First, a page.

The trial court informed Coven that the ethical rules prohibited it from delving further into the attorney-client relationship, accepted counsel's avowals as " an Officer of the Court" over Coven's objections and entered an order allowing her to withdraw.

[¶7] The Arizona Rules of Professional Conduct provide that a lawyer " shall withdraw from the representation of a client if . . . the representation will result in violation of the Rules of Professional Conduct or other law." Ariz. R. S.Ct. 42, ER 1.16(a)(1). Upon filing of such a motion, the trial court must determine whether good cause has been shown before permitting the withdrawal, Ariz. R. Crim. P. 6.3(b), and may request an explanation for the withdrawal. Ariz. R. S.Ct. 42, ER 1.16, cmt. 3. The trial court should not condition grant or denial of the request on the attorney's willingness to disclose confidential information; rather, " [t]he lawyer's statement that professional considerations require termination of the representation ordinarily should be accepted as sufficient." Id.; see also State v. Davis, 110 Ariz. 29, 31, 514 P.2d 1025, 1027 (1973) (" The trial court should give great weight to a representation by counsel that there is a conflict . . . ." ); Maricopa Cnty. Public Defender's Office v. Superior Court, 187 Ariz. 162, 166, 927 P.2d 822, 826 (App. 1996) (concluding disclosure of confidential information not ordinarily required when counsel avows he has an ethical conflict requiring withdrawal).

[¶8] Contrary to Coven's contentions, the trial court made adequate inquiry into the circumstances necessitating withdrawal, and acted within its discretion in granting the request based upon counsel's avowals that ethical considerations mandated her withdrawal. Therefore, we find no error in the trial court's order permitting Coven's fourth attorney to withdraw.

B. The Trial Court Did Not Err in Denying Coven's Request for Court-Appointed Counsel.

[¶9] Coven also argues the trial court erred by denying his request for court-appointed

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[236 Ariz. 397] counsel prior to trial. To support his argument, Coven relies on Arizona Rule of Criminal Procedure 6.3(c), which provides that no attorney shall be permitted to withdraw after a case has been set for trial " except upon motion accompanied by the name and address of another attorney, together with a signed statement by the substituting attorney that he or she is advised of the trial date and will be prepared for trial."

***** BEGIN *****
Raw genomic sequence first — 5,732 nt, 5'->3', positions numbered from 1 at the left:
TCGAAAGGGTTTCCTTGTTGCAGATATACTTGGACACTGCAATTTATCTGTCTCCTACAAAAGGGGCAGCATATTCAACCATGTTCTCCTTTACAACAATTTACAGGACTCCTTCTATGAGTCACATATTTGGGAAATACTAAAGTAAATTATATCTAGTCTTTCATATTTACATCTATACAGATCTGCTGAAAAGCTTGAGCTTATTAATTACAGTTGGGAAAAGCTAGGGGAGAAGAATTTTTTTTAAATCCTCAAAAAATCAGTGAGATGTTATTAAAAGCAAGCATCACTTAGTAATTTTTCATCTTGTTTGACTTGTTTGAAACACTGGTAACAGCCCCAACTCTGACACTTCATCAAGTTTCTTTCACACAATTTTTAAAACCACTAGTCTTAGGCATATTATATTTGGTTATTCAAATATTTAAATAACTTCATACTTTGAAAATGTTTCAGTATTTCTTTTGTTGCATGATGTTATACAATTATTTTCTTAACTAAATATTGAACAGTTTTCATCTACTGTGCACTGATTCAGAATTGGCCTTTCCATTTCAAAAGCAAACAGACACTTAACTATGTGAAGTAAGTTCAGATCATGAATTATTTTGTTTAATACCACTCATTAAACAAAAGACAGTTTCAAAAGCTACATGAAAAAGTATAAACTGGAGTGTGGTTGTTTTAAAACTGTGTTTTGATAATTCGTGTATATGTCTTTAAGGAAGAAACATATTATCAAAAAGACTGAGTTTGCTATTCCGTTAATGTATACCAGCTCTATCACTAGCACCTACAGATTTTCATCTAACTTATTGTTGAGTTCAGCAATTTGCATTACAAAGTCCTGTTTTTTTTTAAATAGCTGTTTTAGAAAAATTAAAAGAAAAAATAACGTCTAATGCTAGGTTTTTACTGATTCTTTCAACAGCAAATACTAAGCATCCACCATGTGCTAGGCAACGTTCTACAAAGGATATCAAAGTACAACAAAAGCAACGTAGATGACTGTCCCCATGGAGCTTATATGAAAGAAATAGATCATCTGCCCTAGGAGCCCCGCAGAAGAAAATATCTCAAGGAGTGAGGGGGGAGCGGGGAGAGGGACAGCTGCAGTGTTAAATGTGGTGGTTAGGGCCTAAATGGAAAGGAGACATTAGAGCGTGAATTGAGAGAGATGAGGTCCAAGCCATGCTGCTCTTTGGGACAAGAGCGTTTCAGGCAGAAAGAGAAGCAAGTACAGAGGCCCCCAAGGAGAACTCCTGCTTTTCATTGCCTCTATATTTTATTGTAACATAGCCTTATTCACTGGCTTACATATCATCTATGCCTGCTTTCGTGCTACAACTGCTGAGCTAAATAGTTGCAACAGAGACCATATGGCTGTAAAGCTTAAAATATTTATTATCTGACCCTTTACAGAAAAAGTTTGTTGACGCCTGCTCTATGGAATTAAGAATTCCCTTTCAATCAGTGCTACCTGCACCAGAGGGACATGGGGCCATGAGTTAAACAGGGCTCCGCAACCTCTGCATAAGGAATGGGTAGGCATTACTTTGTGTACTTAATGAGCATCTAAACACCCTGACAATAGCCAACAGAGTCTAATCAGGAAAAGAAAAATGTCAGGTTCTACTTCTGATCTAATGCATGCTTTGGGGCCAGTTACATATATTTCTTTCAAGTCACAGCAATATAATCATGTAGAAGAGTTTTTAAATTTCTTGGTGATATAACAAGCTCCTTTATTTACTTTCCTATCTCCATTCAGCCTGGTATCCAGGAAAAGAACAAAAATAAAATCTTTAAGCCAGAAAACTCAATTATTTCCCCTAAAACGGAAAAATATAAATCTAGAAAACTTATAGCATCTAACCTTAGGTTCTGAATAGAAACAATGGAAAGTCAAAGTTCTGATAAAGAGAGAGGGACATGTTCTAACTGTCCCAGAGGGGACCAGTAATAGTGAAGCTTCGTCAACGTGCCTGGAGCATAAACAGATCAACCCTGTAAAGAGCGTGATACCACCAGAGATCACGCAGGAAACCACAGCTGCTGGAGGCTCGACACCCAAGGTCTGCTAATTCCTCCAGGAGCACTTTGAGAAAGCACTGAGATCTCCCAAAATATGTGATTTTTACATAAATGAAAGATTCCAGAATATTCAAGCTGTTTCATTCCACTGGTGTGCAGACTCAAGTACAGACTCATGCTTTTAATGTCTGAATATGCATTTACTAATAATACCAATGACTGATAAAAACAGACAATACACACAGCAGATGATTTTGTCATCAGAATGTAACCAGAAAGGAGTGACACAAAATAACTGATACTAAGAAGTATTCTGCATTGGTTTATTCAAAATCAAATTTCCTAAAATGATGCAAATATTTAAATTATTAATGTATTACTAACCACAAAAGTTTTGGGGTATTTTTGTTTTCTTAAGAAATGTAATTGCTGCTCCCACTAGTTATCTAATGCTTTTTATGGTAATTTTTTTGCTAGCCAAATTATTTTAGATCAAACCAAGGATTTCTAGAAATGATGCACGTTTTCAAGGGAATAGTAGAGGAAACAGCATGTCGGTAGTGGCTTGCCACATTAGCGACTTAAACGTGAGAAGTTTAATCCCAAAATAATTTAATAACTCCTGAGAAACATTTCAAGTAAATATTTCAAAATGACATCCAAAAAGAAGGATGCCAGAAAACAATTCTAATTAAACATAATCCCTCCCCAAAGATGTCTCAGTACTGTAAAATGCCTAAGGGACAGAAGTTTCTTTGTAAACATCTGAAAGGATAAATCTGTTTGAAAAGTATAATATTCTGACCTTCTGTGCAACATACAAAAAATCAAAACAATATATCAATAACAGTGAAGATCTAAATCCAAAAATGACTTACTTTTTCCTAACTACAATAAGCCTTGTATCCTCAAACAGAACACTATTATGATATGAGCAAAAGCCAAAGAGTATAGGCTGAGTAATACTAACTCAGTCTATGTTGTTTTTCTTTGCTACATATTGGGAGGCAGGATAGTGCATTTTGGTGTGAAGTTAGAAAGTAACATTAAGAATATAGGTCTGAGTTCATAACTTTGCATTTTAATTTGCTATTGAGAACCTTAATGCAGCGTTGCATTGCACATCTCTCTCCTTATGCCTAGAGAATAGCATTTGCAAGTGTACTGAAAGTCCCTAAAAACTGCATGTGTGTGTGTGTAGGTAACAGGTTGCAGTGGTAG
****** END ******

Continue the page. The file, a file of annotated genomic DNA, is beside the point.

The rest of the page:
[¶10] First, although a proper motion to withdraw will designate a substitute attorney, we have previously held that failure to do so may be overlooked if substantial justice to the defendant is done and the error is not so prejudicial to defendant's rights as to require reversal. State v. Schaaf, 169 Ariz. 323, 331, 819 P.2d 909, 917 (1991). Because Coven's fourth privately retained attorney could not ethically continue her representation, we find no prejudice to Coven in the failure of his counsel to comply with Rule 6.3(c).

[¶11] Second, Coven bases his argument on the right to counsel guaranteed by the U.S. and Arizona constitutions, which require the State to provide an indigent criminal defendant with appointed counsel. U.S. Const. amend. VI and XIV, § 1; Ariz. Const. art. 2, § 24; State v. McGonigle, 103 Ariz. 267, 269, 440 P.2d 100, 102 (1968). However, Coven consistently refused to provide the trial court with financial information, admitted he was not indigent,[3] and does not challenge that fact on appeal. Indeed, during the course of these proceedings, Coven hired four separate private attorneys. Because he was not indigent, Coven was not entitled to court-appointed counsel, McGonigle, 103 Ariz. at 269, 440 P.2d at 102, and the trial court did not err by declining to appoint him an attorney.[4]

[¶12] Finally, Coven asserts the trial court erred in finding he waived his right to counsel without engaging in a colloquy to determine if his waiver was voluntary. See, e.g., State v. McLemore, 230 Ariz. 571, 578, ¶ 22, 288 P.3d 775, 782 (App. 2012). Coven correctly states that a formal colloquy was not provided, and he did not expressly waive his right to counsel. However, " [e]ven in the absence of an express waiver, a defendant can implicitly waive his right to counsel through his conduct." State v. Hampton, 208 Ariz. 241, 244, ¶ 7, 92 P.3d 871, 874 (2004) (citing United States v. Goldberg, 67 F.3d 1092, 1100 (3d Cir. 1995)). " In some circumstances, persistent disruptive or dilatory conduct by a defendant will support a determination that the defendant 'waived' his right to counsel." Id. (citing Goldberg, 67 F.3d at 1100). This type of waiver can occur after a court warns of the consequences of continued misconduct and explains the implications of a waiver of counsel. Id . (citations omitted).